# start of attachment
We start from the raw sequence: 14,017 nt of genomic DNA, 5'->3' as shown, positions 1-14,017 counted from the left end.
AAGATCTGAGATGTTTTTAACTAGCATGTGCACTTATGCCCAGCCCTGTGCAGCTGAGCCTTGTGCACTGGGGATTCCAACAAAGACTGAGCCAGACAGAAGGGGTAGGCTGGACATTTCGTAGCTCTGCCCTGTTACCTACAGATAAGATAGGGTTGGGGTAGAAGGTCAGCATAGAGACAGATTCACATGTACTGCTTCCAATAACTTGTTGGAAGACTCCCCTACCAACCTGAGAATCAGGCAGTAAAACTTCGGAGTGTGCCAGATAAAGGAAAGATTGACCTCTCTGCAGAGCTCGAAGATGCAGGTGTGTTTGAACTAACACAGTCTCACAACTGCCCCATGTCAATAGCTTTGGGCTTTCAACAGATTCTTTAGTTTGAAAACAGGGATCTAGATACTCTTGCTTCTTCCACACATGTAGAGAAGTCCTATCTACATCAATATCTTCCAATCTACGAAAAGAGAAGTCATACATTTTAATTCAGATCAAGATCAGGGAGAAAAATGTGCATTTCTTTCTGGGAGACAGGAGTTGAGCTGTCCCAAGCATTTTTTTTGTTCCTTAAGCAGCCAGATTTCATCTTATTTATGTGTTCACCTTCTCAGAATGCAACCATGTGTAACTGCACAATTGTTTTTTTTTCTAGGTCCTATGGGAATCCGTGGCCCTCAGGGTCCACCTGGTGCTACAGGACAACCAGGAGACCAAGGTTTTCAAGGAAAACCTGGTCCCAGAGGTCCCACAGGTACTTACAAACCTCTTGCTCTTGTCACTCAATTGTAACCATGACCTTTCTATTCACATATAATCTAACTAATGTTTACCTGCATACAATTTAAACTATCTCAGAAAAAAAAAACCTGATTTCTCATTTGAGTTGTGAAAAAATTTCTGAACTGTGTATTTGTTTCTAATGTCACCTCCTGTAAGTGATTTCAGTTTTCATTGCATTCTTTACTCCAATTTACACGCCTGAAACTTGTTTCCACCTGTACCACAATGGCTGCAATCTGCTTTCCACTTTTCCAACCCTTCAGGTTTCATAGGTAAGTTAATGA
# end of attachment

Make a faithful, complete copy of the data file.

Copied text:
We start from the raw sequence: 14,017 nt of genomic DNA, 5'->3' as shown, positions 1-14,017 counted from the left end.
AAGATCTGAGATGTTTTTAACTAGCATGTGCACTTATGCCCAGCCCTGTGCAGCTGAGCCTTGTGCACTGGGGATTCCAACAAAGACTGAGCCAGACAGAAGGGGTAGGCTGGACATTTCGTAGCTCTGCCCTGTTACCTACAGATAAGATAGGGTTGGGGTAGAAGGTCAGCATAGAGACAGATTCACATGTACTGCTTCCAATAACTTGTTGGAAGACTCCCCTACCAACCTGAGAATCAGGCAGTAAAACTTCGGAGTGTGCCAGATAAAGGAAAGATTGACCTCTCTGCAGAGCTCGAAGATGCAGGTGTGTTTGAACTAACACAGTCTCACAACTGCCCCATGTCAATAGCTTTGGGCTTTCAACAGATTCTTTAGTTTGAAAACAGGGATCTAGATACTCTTGCTTCTTCCACACATGTAGAGAAGTCCTATCTACATCAATATCTTCCAATCTACGAAAAGAGAAGTCATACATTTTAATTCAGATCAAGATCAGGGAGAAAAATGTGCATTTCTTTCTGGGAGACAGGAGTTGAGCTGTCCCAAGCATTTTTTTTGTTCCTTAAGCAGCCAGATTTCATCTTATTTATGTGTTCACCTTCTCAGAATGCAACCATGTGTAACTGCACAATTGTTTTTTTTTCTAGGTCCTATGGGAATCCGTGGCCCTCAGGGTCCACCTGGTGCTACAGGACAACCAGGAGACCAAGGTTTTCAAGGAAAACCTGGTCCCAGAGGTCCCACAGGTACTTACAAACCTCTTGCTCTTGTCACTCAATTGTAACCATGACCTTTCTATTCACATATAATCTAACTAATGTTTACCTGCATACAATTTAAACTATCTCAGAAAAAAAAAACCTGATTTCTCATTTGAGTTGTGAAAAAATTTCTGAACTGTGTATTTGTTTCTAATGTCACCTCCTGTAAGTGATTTCAGTTTTCATTGCATTCTTTACTCCAATTTACACGCCTGAAACTTGTTTCCACCTGTACCACAATGGCTGCAATCTGCTTTCCACTTTTCCAACCCTTCAGGTTTCATAGGTAAGTTAATGA